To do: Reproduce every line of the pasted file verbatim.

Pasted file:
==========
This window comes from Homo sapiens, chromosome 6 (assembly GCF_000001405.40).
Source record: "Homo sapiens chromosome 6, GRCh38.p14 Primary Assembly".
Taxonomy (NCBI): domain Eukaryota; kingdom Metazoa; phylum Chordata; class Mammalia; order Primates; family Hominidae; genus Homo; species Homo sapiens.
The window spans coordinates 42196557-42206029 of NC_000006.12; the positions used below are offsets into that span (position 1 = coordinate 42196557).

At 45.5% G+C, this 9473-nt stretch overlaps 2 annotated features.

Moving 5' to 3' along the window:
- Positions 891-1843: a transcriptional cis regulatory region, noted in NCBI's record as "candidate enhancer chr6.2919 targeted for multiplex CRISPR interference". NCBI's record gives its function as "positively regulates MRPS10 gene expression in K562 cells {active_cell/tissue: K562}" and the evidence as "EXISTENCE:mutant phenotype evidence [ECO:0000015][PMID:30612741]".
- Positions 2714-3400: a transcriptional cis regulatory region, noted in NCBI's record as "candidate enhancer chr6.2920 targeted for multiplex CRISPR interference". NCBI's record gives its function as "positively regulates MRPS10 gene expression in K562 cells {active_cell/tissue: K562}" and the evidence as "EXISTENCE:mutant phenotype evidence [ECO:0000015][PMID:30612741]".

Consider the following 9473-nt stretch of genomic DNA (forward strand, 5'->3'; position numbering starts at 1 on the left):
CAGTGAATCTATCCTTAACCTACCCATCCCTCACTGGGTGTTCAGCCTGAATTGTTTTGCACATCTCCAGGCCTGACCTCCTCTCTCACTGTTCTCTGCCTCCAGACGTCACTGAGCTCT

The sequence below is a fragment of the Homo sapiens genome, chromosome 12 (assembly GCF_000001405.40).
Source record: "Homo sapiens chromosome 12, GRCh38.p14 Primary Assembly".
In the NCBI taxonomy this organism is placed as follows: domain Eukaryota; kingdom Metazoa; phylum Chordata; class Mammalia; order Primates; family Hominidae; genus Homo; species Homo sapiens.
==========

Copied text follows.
This window comes from Homo sapiens, chromosome 6 (assembly GCF_000001405.40).
Source record: "Homo sapiens chromosome 6, GRCh38.p14 Primary Assembly".
Taxonomy (NCBI): domain Eukaryota; kingdom Metazoa; phylum Chordata; class Mammalia; order Primates; family Hominidae; genus Homo; species Homo sapiens.
The window spans coordinates 42196557-42206029 of NC_000006.12; the positions used below are offsets into that span (position 1 = coordinate 42196557).

At 45.5% G+C, this 9473-nt stretch overlaps 2 annotated features.

Moving 5' to 3' along the window:
- Positions 891-1843: a transcriptional cis regulatory region, noted in NCBI's record as "candidate enhancer chr6.2919 targeted for multiplex CRISPR interference". NCBI's record gives its function as "positively regulates MRPS10 gene expression in K562 cells {active_cell/tissue: K562}" and the evidence as "EXISTENCE:mutant phenotype evidence [ECO:0000015][PMID:30612741]".
- Positions 2714-3400: a transcriptional cis regulatory region, noted in NCBI's record as "candidate enhancer chr6.2920 targeted for multiplex CRISPR interference". NCBI's record gives its function as "positively regulates MRPS10 gene expression in K562 cells {active_cell/tissue: K562}" and the evidence as "EXISTENCE:mutant phenotype evidence [ECO:0000015][PMID:30612741]".

Consider the following 9473-nt stretch of genomic DNA (forward strand, 5'->3'; position numbering starts at 1 on the left):
CAGTGAATCTATCCTTAACCTACCCATCCCTCACTGGGTGTTCAGCCTGAATTGTTTTGCACATCTCCAGGCCTGACCTCCTCTCTCACTGTTCTCTGCCTCCAGACGTCACTGAGCTCT

The sequence below is a fragment of the Homo sapiens genome, chromosome 12 (assembly GCF_000001405.40).
Source record: "Homo sapiens chromosome 12, GRCh38.p14 Primary Assembly".
In the NCBI taxonomy this organism is placed as follows: domain Eukaryota; kingdom Metazoa; phylum Chordata; class Mammalia; order Primates; family Hominidae; genus Homo; species Homo sapiens.